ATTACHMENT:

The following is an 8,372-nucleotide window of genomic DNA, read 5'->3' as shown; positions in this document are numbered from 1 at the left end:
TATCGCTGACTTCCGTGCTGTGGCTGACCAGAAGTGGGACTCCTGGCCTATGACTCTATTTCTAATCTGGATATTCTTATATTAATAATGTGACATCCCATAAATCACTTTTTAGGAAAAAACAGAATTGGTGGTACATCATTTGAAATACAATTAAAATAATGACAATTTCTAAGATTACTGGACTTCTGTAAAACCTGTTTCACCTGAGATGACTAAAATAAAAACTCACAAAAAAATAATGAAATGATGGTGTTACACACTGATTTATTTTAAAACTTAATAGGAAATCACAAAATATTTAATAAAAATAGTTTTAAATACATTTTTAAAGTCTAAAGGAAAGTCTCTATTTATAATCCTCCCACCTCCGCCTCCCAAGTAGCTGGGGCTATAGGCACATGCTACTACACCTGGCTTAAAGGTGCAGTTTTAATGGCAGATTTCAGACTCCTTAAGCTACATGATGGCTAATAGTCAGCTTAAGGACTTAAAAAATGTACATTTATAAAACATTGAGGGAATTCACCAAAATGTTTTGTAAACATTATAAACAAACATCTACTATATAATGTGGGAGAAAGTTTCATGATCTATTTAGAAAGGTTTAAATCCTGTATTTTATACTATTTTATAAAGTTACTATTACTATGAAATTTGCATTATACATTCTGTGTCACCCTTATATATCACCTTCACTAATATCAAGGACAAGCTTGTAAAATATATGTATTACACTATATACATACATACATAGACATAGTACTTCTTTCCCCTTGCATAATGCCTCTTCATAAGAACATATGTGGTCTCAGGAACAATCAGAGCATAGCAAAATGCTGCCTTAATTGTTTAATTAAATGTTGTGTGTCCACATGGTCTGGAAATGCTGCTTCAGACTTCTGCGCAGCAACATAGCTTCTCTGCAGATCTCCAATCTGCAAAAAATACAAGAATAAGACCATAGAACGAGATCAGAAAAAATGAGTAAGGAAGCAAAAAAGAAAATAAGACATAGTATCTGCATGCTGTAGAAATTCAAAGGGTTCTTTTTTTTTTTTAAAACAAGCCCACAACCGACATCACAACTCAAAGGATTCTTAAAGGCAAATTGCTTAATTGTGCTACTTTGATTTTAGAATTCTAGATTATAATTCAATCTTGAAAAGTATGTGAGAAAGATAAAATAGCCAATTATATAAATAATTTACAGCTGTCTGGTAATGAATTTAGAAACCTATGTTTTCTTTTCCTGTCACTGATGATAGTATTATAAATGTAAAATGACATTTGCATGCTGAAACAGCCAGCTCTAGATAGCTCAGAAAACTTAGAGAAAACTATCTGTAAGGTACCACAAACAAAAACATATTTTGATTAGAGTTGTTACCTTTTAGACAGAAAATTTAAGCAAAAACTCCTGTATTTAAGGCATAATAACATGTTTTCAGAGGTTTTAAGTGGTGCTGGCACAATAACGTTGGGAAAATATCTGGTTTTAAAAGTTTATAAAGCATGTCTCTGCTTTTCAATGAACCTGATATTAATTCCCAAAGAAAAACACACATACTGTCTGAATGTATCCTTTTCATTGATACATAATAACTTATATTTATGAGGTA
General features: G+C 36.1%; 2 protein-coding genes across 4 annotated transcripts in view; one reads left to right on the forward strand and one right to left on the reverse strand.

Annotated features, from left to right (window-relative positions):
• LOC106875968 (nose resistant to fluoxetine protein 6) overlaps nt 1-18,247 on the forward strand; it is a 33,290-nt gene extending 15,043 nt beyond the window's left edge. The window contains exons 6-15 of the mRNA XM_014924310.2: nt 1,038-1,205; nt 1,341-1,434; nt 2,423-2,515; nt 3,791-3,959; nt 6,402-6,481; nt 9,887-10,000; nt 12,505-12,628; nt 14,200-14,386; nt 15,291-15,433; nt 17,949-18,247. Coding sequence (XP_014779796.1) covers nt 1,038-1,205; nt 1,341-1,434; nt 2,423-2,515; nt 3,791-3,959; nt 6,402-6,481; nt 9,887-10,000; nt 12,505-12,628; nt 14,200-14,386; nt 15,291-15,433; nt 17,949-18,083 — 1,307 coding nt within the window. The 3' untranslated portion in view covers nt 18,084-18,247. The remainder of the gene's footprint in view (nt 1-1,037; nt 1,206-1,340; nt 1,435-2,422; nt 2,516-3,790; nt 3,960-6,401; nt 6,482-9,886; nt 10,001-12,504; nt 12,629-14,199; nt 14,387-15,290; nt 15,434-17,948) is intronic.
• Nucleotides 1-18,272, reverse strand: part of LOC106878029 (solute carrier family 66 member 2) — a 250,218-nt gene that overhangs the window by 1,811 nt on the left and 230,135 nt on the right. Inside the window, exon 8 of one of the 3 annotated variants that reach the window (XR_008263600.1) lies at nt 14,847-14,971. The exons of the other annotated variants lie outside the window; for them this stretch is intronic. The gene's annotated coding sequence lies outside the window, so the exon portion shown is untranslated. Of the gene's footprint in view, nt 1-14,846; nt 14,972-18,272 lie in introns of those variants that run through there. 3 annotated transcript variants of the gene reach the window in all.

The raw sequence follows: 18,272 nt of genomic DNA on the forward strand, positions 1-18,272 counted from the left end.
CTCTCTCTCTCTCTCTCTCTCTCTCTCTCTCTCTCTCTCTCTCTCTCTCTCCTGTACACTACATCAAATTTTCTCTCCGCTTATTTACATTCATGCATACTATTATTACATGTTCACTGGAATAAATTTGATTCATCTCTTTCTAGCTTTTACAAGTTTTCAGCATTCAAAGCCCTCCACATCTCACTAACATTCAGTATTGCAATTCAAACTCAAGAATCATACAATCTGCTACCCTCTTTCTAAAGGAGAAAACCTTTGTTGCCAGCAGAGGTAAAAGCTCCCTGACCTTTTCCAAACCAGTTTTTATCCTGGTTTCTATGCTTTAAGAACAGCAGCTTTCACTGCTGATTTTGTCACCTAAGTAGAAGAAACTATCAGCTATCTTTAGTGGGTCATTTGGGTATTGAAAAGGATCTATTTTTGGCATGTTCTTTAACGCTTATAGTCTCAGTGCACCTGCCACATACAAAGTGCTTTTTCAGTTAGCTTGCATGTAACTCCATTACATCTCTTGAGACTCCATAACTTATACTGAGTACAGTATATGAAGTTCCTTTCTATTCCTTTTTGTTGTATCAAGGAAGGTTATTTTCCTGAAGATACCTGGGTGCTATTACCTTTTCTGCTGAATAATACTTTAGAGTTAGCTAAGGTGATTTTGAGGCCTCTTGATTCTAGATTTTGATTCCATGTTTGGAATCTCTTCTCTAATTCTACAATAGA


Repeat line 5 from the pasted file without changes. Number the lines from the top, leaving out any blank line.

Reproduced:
• LOC106875968 (nose resistant to fluoxetine protein 6) overlaps nt 1-18,247 on the forward strand; it is a 33,290-nt gene extending 15,043 nt beyond the window's left edge. The window contains exons 6-15 of the mRNA XM_014924310.2: nt 1,038-1,205; nt 1,341-1,434; nt 2,423-2,515; nt 3,791-3,959; nt 6,402-6,481; nt 9,887-10,000; nt 12,505-12,628; nt 14,200-14,386; nt 15,291-15,433; nt 17,949-18,247. Coding sequence (XP_014779796.1) covers nt 1,038-1,205; nt 1,341-1,434; nt 2,423-2,515; nt 3,791-3,959; nt 6,402-6,481; nt 9,887-10,000; nt 12,505-12,628; nt 14,200-14,386; nt 15,291-15,433; nt 17,949-18,083 — 1,307 coding nt within the window. The 3' untranslated portion in view covers nt 18,084-18,247. The remainder of the gene's footprint in view (nt 1-1,037; nt 1,206-1,340; nt 1,435-2,422; nt 2,516-3,790; nt 3,960-6,401; nt 6,482-9,886; nt 10,001-12,504; nt 12,629-14,199; nt 14,387-15,290; nt 15,434-17,948) is intronic.